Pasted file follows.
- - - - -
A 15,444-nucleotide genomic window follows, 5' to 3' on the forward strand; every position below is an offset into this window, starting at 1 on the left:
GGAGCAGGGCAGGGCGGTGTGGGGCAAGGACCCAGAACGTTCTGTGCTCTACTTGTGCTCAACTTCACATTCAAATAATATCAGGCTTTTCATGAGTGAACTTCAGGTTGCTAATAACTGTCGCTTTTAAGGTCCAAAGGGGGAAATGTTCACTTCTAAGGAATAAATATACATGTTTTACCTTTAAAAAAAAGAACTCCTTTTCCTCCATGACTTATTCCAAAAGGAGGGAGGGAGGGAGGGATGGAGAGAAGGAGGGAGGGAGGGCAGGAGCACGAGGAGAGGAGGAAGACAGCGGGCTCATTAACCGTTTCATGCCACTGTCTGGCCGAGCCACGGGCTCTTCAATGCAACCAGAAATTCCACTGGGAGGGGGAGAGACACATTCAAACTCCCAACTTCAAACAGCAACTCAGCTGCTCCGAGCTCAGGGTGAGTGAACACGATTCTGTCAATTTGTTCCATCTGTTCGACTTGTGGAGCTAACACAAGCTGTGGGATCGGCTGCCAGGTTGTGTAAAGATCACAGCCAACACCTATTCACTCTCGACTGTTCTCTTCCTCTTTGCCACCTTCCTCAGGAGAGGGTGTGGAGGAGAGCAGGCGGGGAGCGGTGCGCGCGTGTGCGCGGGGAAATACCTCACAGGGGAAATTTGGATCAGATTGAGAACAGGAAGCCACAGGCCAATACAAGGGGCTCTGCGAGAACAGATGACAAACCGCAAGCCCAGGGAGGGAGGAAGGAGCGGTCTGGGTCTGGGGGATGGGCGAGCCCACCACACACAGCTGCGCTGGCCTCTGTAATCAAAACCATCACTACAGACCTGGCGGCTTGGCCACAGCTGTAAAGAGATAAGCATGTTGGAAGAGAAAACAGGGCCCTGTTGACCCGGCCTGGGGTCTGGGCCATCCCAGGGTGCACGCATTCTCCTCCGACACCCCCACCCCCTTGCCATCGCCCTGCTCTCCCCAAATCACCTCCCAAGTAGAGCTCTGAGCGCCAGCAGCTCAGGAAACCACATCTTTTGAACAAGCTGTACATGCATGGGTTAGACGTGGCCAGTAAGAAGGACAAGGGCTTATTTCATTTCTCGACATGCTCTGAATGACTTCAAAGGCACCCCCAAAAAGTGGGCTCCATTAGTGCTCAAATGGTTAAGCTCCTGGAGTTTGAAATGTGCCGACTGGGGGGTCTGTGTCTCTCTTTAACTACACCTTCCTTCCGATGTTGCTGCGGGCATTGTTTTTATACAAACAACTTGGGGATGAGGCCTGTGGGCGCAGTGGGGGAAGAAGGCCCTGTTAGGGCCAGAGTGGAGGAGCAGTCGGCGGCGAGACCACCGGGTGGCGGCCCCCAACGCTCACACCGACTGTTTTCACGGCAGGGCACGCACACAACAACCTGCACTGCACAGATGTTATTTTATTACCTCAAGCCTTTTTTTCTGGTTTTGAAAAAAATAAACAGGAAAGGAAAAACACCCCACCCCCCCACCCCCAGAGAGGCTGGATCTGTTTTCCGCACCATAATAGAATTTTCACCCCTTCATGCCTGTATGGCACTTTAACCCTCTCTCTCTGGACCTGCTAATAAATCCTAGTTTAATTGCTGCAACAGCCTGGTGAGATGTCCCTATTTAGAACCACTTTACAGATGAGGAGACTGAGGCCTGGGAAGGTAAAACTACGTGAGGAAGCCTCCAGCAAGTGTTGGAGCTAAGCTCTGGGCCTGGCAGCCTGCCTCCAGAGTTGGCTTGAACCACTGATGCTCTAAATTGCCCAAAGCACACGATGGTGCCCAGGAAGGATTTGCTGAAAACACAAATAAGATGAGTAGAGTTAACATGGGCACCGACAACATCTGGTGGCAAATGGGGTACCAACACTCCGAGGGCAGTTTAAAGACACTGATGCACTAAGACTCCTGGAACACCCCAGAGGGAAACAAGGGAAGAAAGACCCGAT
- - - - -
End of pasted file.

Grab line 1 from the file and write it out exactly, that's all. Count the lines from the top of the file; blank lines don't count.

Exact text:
A 15,444-nucleotide genomic window follows, 5' to 3' on the forward strand; every position below is an offset into this window, starting at 1 on the left: